My father is like a pepper that burns my tongue. My dad is not consistent with his parenting. At the time the way he treated me really hurt, but I have to say I learned from it.
When I would question my dad about why he wouldn’t call, he’d say he lost my number, as if I were a baby and could not understand that he was trouble. Although he is so absent in my life, I wish he would tell me that he thinks about me and loves me.
Some things about my dad I can put behind me. For instance, when he calls every blue moon, or when he doesn’t pay child support. I find it hard to understand how a parent could totally abandon a child. “What have I done wrong?”
Everyday I grow and understand more. He doesn’t come around because he is conflicted about the nurturing that he has not provided. What he doesn’t understand is that I love him despite his faults.
These two emotionally moving essays show that many children have their hearts already turned to their fathers even if they are absent. The change that must be made is the father’s heart turned to the child.
Turning the Heart of the Father
Where are the hearts of fathers today? There are many reasons why a father’s heart may be turned away from his child. The number one reason is a spiritual reason and that is the curse of sin. The result of sin is diametric to God’s plan and purpose. God told man to be fruitful and multiply (Gen. 1:28) and sin caused man to be barren and divided. The father of sin is referred to as diabolos in the Greek, whose root word means to divide. It divided man from God, from woman and from his children.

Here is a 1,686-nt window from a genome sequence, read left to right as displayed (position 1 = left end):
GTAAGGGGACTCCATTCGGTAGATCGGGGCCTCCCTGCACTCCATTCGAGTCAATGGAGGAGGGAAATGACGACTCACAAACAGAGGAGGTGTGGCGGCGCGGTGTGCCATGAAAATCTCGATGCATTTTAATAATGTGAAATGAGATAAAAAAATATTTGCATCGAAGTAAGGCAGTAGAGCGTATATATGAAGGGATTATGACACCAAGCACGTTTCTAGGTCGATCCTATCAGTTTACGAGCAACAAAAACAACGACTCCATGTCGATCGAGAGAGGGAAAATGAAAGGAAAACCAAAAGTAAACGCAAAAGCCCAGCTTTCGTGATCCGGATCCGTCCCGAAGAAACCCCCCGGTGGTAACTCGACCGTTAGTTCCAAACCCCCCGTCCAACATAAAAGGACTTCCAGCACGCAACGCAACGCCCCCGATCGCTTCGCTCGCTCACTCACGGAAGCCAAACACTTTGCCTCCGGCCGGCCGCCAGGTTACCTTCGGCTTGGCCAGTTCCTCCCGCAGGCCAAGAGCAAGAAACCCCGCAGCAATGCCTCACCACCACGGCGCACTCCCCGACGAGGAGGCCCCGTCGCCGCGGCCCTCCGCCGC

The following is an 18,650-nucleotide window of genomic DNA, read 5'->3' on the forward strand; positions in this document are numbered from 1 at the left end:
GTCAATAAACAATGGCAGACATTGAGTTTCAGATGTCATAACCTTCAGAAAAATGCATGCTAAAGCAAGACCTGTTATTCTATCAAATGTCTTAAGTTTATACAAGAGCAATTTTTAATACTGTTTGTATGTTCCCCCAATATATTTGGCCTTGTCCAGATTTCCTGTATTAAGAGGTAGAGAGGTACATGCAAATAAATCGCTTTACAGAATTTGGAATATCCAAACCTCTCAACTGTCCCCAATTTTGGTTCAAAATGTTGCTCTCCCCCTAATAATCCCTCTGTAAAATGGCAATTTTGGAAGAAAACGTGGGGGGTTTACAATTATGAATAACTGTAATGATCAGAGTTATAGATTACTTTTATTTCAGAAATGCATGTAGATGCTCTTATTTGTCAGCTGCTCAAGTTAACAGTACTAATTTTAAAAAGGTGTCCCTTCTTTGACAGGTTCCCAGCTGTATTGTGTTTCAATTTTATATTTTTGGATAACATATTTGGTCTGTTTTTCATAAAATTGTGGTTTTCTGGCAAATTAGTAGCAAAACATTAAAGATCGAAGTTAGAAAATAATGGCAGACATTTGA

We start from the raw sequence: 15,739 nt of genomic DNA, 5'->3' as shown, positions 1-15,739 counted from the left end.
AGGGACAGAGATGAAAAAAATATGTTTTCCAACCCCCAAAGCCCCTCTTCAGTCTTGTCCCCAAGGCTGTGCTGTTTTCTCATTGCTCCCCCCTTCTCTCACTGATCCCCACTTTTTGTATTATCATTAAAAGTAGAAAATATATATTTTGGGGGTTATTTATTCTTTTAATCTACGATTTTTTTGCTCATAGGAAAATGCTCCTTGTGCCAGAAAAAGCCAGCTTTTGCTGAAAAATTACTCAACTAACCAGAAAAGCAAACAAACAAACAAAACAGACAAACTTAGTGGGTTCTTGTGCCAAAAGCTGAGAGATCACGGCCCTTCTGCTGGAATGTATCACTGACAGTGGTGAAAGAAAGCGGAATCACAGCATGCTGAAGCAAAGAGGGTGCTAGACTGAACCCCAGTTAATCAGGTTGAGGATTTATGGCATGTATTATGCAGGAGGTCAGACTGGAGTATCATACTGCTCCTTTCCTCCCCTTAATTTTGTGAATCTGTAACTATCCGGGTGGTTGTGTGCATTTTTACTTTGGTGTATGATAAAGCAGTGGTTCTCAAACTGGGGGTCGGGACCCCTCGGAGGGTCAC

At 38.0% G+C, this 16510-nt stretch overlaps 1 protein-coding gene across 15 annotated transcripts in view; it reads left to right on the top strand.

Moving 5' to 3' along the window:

There are two main reasons a man would chose to be apart from his child. He might run away from his responsibility because of influences within himself. Examples are because of immaturity, fear, lack of resources and plain selfishness a father will run away.
He might be pushed away from the responsibilities because outside influences. Examples are because of the courts, the child’s mother, the military and incarceration a father allows himself to be pushed away. Even though the reasons are different the results are similar for the child. These fathers open the door of the curses (Exodus 20:5) of infant mortality, poverty, illiteracy, abuse, health risks and incarceration becoming likely to be played out in that child’s life.
We need fathers who are determined to fulfill their biblical leadership roles. These fathers whose hearts are turned to their children will be here to stay fathers. The type of fathers that regardless of what is going on in his life or around his life he is a loving involved father. These fathers lead to blessing our children (Exodus 20:6).
For many who do not know another way than running away or being pushed away they cannot go another way. They must be trained from the word of God about the role of the father in order to change. For still others it is not a matter of knowing but having someone show them. Philip said to Jesus, “Lord, show us the Father and that will be enough for us.” (John 8:14) These fathers are like Phillip and need to see a model of a “real” father before they can change.
For you there may be a difference between the type of father you think you are and the type your child says you are. Your child wants you, needs you and loves you. My prayer is that you will determine to be to your children the type of father your Heavenly Father is toward you. Let your heart be turn to your child!